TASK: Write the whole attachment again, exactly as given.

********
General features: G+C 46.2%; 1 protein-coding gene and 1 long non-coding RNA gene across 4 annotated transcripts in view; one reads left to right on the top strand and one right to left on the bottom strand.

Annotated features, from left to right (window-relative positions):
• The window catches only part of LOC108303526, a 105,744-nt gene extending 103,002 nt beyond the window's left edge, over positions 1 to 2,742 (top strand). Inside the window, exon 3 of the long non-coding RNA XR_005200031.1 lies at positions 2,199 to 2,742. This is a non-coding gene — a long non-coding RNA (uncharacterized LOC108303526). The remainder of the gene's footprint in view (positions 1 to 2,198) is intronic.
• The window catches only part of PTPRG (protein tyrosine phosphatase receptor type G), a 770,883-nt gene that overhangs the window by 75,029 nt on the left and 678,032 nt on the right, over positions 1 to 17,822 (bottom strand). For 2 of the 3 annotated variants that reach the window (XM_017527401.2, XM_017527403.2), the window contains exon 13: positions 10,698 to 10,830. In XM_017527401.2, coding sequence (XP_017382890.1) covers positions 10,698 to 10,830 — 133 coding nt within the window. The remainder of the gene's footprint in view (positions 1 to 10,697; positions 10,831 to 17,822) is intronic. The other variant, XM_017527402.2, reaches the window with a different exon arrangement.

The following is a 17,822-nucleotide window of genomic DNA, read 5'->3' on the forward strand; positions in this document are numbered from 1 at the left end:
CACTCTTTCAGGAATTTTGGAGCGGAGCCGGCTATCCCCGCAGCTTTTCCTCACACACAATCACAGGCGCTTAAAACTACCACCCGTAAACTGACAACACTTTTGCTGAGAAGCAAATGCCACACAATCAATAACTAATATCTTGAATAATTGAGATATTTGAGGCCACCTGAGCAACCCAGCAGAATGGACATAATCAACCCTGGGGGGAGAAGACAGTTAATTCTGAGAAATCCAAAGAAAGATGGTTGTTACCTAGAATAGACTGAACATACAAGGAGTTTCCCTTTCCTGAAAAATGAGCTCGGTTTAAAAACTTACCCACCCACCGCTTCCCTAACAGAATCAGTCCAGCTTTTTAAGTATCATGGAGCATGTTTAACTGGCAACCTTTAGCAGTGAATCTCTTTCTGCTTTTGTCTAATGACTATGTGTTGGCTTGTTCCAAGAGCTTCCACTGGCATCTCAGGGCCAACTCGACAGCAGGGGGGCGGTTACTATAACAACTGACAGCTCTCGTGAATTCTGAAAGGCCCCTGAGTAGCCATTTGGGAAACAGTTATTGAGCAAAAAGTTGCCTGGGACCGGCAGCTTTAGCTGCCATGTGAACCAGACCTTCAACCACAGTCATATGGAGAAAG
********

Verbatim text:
General features: G+C 46.2%; 1 protein-coding gene and 1 long non-coding RNA gene across 4 annotated transcripts in view; one reads left to right on the top strand and one right to left on the bottom strand.

Annotated features, from left to right (window-relative positions):
• The window catches only part of LOC108303526, a 105,744-nt gene extending 103,002 nt beyond the window's left edge, over positions 1 to 2,742 (top strand). Inside the window, exon 3 of the long non-coding RNA XR_005200031.1 lies at positions 2,199 to 2,742. This is a non-coding gene — a long non-coding RNA (uncharacterized LOC108303526). The remainder of the gene's footprint in view (positions 1 to 2,198) is intronic.
• The window catches only part of PTPRG (protein tyrosine phosphatase receptor type G), a 770,883-nt gene that overhangs the window by 75,029 nt on the left and 678,032 nt on the right, over positions 1 to 17,822 (bottom strand). For 2 of the 3 annotated variants that reach the window (XM_017527401.2, XM_017527403.2), the window contains exon 13: positions 10,698 to 10,830. In XM_017527401.2, coding sequence (XP_017382890.1) covers positions 10,698 to 10,830 — 133 coding nt within the window. The remainder of the gene's footprint in view (positions 1 to 10,697; positions 10,831 to 17,822) is intronic. The other variant, XM_017527402.2, reaches the window with a different exon arrangement.

The following is a 17,822-nucleotide window of genomic DNA, read 5'->3' on the forward strand; positions in this document are numbered from 1 at the left end:
CACTCTTTCAGGAATTTTGGAGCGGAGCCGGCTATCCCCGCAGCTTTTCCTCACACACAATCACAGGCGCTTAAAACTACCACCCGTAAACTGACAACACTTTTGCTGAGAAGCAAATGCCACACAATCAATAACTAATATCTTGAATAATTGAGATATTTGAGGCCACCTGAGCAACCCAGCAGAATGGACATAATCAACCCTGGGGGGAGAAGACAGTTAATTCTGAGAAATCCAAAGAAAGATGGTTGTTACCTAGAATAGACTGAACATACAAGGAGTTTCCCTTTCCTGAAAAATGAGCTCGGTTTAAAAACTTACCCACCCACCGCTTCCCTAACAGAATCAGTCCAGCTTTTTAAGTATCATGGAGCATGTTTAACTGGCAACCTTTAGCAGTGAATCTCTTTCTGCTTTTGTCTAATGACTATGTGTTGGCTTGTTCCAAGAGCTTCCACTGGCATCTCAGGGCCAACTCGACAGCAGGGGGGCGGTTACTATAACAACTGACAGCTCTCGTGAATTCTGAAAGGCCCCTGAGTAGCCATTTGGGAAACAGTTATTGAGCAAAAAGTTGCCTGGGACCGGCAGCTTTAGCTGCCATGTGAACCAGACCTTCAACCACAGTCATATGGAGAAAG